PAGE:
The CBC tests can be very useful when doctors are trying to decide whether to adjust a medication dose. For example, if they have given you immune-suppressing drugs to manage an autoimmune disease, they want to make sure that your white blood cells are low enough to suppress the autoimmune response but that they are not so low that you are in immediate danger of getting seriously ill from infections that only cause mild illness in people with healthy immune systems. If your mesothelioma treatment plan includes chemotherapy, your doctor will probably perform CBC tests frequently, since chemotherapy drugs have an effect on the various types of blood cells.
What Is a Biomarker?
“Biomarker” is a general term for anything that doctors are looking for when they do a blood test or almost any other kind of diagnostic test. For example, some pregnancy tests are performed on blood and others on urine, but in either case, they are looking for the same biomarker, namely human chorionic gonadotropin, a hormone that increases rapidly during early pregnancy, but which is present in men and nonpregnant women only at levels too low to be detected by the tests. Many different compounds are higher in the blood of cancer patients than of cancer-free people; these compounds are called tumor markers, and they include a wide variety of carbohydrates, proteins, conjugated proteins, and peptides. Different tumor markers are associated with different cancers.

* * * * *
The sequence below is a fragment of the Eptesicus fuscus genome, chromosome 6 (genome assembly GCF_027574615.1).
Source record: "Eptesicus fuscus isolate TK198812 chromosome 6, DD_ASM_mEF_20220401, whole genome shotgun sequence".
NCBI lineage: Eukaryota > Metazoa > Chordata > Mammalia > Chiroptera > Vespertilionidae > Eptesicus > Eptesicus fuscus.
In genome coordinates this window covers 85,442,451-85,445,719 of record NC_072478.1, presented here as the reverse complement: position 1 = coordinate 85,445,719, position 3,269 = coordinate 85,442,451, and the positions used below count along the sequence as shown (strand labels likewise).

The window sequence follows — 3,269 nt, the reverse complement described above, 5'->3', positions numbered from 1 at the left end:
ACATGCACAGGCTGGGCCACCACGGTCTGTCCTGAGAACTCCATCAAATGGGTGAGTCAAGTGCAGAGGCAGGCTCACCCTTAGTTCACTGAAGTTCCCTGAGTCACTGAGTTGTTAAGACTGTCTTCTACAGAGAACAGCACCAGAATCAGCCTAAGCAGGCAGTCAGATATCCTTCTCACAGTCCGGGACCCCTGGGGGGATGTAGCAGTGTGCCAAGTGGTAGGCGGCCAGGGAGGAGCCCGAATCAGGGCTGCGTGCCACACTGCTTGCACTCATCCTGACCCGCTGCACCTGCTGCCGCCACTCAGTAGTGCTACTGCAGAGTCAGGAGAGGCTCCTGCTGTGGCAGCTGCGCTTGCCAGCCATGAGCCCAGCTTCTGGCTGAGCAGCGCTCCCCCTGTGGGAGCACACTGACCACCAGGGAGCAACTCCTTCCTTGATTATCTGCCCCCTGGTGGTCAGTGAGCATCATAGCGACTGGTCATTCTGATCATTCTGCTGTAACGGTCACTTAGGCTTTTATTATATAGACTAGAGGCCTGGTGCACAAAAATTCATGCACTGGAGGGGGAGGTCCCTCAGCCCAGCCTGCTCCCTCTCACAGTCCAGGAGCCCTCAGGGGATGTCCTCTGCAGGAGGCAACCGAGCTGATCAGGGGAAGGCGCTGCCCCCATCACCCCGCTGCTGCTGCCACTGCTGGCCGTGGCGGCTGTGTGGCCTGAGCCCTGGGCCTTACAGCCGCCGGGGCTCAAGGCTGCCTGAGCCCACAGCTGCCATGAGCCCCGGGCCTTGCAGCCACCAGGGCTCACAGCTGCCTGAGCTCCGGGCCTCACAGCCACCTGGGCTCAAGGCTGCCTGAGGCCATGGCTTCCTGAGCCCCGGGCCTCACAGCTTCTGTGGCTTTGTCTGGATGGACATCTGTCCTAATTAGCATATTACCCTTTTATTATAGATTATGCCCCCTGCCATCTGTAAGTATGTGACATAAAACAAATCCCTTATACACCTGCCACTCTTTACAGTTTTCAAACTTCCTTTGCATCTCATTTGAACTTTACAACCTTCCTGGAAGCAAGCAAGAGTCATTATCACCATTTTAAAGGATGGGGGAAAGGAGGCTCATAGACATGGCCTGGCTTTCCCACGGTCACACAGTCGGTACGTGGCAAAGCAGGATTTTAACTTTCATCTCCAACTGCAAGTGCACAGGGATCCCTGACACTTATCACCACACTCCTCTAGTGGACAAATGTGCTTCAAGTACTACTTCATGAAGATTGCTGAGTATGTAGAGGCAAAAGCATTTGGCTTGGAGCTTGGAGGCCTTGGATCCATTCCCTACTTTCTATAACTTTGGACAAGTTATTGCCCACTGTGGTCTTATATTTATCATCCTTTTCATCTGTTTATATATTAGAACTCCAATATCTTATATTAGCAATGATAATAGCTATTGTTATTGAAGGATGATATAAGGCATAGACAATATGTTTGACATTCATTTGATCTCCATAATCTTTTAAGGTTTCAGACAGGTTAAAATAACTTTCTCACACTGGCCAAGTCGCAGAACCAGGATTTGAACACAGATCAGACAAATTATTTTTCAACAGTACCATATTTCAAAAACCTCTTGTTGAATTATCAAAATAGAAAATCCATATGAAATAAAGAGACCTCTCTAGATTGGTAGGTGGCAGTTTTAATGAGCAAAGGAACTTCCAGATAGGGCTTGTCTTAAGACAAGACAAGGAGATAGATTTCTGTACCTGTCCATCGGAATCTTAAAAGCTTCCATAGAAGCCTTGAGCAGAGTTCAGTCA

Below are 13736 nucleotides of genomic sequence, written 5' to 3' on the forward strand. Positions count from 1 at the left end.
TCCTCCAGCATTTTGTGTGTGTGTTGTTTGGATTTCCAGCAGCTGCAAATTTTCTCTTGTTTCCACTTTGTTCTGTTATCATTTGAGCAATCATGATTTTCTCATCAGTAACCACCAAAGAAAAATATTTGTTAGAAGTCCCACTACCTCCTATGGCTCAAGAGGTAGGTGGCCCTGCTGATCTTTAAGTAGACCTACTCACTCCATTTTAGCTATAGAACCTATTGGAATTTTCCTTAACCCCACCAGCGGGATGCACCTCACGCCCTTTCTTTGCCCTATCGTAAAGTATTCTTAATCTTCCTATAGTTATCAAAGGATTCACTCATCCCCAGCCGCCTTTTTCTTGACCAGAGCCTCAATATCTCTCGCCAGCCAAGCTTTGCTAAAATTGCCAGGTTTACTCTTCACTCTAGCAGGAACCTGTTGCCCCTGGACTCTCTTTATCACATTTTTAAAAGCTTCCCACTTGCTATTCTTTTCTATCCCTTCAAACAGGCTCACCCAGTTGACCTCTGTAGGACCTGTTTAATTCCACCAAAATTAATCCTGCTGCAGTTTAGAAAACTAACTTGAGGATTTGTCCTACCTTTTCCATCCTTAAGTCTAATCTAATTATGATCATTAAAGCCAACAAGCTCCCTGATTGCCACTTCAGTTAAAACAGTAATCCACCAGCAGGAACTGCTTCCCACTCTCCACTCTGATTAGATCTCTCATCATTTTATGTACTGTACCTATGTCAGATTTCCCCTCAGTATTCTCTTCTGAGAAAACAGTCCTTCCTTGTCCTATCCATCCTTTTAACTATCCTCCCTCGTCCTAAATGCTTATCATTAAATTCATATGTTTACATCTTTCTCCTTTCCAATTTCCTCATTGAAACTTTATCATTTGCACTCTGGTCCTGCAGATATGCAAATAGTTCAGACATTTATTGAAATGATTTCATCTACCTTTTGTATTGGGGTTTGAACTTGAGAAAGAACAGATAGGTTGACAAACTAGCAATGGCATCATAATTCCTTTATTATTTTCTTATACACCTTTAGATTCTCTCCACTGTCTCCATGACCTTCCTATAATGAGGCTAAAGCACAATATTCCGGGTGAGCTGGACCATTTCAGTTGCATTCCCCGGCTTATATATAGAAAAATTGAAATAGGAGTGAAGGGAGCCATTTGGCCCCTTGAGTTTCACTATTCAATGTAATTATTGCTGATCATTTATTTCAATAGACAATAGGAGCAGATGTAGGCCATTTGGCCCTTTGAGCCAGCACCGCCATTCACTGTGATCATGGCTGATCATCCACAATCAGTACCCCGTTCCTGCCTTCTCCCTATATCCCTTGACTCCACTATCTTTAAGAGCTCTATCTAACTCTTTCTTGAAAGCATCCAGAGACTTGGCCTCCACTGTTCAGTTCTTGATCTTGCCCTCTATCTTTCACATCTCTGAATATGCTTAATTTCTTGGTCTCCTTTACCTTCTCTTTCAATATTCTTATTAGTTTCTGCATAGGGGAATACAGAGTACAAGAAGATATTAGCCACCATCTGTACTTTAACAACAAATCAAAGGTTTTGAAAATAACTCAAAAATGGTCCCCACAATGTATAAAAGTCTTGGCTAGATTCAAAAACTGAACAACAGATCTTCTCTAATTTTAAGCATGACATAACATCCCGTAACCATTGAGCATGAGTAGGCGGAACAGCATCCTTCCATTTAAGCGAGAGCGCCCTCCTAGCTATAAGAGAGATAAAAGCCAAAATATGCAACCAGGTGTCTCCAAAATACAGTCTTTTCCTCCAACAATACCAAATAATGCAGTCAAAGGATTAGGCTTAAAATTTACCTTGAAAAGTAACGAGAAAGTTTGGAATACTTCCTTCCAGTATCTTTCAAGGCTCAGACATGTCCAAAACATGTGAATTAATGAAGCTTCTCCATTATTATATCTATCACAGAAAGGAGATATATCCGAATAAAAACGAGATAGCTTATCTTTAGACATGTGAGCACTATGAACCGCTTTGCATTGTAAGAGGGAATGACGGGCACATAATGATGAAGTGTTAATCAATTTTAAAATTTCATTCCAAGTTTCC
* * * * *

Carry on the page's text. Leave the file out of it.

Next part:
Biomarker blood tests are also not sufficient to make a cancer diagnosis, although they can give information about whether the cancer is growing or shrinking. For example, many men receive blood tests for a biomarker called prostate-specific antigen (PSA). If it is elevated, it shows that there is something unusual going on with the prostate, but it cannot tell you whether that something is prostate cancer, an infection, or simply benign, age-related prostate enlargement. You may have had the experience of your doctor telling you that your PSA was elevated, and then losing sleep until your doctor did more tests and reached the conclusion that, while you do not have prostate cancer, you are no spring chicken.
Why Do Doctors Order the Mesomark Test for Mesothelioma Patients?